Michael and Bernie Jacob. Picture: Tony Keane
The parents of missing Newbridge woman Deirdre Jacob, who disappeared from outside the family home in Roseberry almost 20 years ago, are positive the answer to what happened to their daughter is still out there. Next Saturday, July 28, marks two decades since the young Newbridge student teacher vanished.
“We are 100% positive that one or two people know more about what happened to Deirdre and it is to those people we are appealing,” said her father Michael Jacob, speaking ahead of the 20th anniversary of the date he last saw his 18-year-old daughter.
“We’re as wise today as the first day Deirdre went missing. That’s very tough. We’re in a situation where we’re desperate and the gardai are desperate for the piece of extra information and we know that it is out there — someone heard something or they overheard something.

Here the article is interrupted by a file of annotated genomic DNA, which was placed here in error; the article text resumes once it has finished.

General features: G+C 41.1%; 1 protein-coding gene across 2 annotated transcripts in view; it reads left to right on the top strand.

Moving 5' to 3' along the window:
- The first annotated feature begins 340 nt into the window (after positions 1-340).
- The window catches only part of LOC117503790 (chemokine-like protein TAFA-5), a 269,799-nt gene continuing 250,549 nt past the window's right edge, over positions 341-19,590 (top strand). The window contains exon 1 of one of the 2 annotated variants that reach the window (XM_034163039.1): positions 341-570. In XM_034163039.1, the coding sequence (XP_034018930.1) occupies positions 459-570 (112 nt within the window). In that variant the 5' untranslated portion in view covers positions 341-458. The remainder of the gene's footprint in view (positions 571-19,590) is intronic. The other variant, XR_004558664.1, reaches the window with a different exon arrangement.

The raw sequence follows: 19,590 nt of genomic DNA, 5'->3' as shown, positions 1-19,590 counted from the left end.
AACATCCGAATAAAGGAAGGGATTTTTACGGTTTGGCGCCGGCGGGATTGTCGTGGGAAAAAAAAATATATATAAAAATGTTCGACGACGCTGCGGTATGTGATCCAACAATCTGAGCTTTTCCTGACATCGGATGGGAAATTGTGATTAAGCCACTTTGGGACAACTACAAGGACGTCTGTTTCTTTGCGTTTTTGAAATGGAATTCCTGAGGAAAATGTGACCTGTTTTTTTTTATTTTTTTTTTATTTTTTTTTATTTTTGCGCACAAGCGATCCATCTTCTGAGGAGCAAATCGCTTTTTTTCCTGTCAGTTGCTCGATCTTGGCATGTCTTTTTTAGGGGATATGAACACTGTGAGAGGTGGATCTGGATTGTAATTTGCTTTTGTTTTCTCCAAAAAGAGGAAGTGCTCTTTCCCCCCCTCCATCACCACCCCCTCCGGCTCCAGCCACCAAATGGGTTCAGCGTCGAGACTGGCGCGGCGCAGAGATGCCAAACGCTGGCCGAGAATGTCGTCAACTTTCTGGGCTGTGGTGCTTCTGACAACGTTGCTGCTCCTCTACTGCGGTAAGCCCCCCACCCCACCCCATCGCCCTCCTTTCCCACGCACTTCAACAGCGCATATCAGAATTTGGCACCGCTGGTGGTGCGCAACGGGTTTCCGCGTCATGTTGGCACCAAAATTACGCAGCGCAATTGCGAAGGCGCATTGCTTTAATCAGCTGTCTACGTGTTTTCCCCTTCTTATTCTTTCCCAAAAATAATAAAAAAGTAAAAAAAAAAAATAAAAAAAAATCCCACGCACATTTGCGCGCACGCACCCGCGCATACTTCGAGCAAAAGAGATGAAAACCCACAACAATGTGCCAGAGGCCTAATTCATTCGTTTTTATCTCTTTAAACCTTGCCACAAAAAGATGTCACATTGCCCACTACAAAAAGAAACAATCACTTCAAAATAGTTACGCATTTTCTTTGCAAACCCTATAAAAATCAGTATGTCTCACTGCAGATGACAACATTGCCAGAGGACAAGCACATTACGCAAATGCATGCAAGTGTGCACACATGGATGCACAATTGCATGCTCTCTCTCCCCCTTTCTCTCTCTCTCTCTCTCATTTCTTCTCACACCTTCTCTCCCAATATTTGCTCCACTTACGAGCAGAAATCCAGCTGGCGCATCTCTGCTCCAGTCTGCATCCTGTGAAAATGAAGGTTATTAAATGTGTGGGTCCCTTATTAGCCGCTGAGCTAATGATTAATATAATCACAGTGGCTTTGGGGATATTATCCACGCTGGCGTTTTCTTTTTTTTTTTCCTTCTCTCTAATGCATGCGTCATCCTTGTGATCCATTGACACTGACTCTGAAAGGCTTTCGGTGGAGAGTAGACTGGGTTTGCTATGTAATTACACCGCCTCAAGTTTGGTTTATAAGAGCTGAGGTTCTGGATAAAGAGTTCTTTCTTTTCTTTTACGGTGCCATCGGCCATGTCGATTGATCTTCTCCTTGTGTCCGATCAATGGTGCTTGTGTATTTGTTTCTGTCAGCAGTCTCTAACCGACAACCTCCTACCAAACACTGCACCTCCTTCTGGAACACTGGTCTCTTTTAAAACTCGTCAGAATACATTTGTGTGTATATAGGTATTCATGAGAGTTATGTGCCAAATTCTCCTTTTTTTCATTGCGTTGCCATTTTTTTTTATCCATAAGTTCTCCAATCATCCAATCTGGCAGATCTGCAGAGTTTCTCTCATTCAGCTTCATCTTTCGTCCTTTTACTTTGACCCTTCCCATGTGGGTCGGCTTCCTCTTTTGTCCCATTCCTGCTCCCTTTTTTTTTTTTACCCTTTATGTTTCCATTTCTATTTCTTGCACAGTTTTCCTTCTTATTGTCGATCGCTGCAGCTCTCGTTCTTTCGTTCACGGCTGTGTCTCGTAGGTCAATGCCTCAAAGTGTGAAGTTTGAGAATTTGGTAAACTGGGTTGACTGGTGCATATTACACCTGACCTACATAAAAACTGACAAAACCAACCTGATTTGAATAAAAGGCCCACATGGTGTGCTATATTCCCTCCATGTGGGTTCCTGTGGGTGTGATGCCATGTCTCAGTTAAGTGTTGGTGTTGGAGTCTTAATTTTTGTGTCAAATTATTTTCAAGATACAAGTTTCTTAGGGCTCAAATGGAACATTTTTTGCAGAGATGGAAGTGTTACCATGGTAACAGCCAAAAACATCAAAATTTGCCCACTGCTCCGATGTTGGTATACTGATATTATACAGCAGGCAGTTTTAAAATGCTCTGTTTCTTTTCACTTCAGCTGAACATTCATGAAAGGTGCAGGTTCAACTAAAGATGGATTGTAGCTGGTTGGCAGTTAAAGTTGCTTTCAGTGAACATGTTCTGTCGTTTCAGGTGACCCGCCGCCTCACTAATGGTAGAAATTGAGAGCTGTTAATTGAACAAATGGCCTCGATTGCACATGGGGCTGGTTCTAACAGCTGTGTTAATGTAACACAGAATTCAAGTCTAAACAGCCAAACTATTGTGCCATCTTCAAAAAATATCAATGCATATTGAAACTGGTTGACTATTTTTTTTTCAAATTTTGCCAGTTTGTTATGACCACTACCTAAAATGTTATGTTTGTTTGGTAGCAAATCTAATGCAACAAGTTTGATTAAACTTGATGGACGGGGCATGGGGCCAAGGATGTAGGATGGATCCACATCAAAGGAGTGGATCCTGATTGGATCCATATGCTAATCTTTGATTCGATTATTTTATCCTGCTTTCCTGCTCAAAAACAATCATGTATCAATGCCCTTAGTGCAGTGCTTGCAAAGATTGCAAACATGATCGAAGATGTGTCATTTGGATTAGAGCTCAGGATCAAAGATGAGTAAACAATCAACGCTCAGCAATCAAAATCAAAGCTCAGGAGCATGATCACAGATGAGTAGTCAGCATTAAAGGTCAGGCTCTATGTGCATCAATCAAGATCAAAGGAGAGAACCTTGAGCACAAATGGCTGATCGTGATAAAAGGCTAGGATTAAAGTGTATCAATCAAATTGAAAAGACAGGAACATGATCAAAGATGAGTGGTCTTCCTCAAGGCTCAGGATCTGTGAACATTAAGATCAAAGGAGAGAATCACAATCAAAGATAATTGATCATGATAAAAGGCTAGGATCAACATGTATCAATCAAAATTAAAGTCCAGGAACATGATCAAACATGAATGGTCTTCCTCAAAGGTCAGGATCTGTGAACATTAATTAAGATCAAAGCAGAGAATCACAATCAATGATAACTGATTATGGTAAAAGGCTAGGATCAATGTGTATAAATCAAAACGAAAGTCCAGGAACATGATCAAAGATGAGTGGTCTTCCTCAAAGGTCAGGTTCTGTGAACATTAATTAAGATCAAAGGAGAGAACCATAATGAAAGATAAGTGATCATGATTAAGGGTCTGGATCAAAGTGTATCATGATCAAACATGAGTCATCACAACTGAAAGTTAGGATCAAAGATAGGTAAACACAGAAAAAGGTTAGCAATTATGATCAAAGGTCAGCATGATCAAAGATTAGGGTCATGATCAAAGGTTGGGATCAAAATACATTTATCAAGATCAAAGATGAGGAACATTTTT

“That person or persons with information, we’re imploring them to please come forward. There is someone out there to tell us something more.”
Deirdre’s mum Bernie said that even if someone is not certain as to the value of their information, it would be best to come forward.
“Even if somebody is unsure but if they have any suspicions about anything, come forward because you never know,” she said.
“It may be someone who heard something in the aftermath, or other comments over the years. Even the smallest thing that somebody heard, it might tie in — just a conversation that sounded out of the ordinary, or someone may have noticed something about someone’s mannerisms at the time but they were never in a position to talk about it.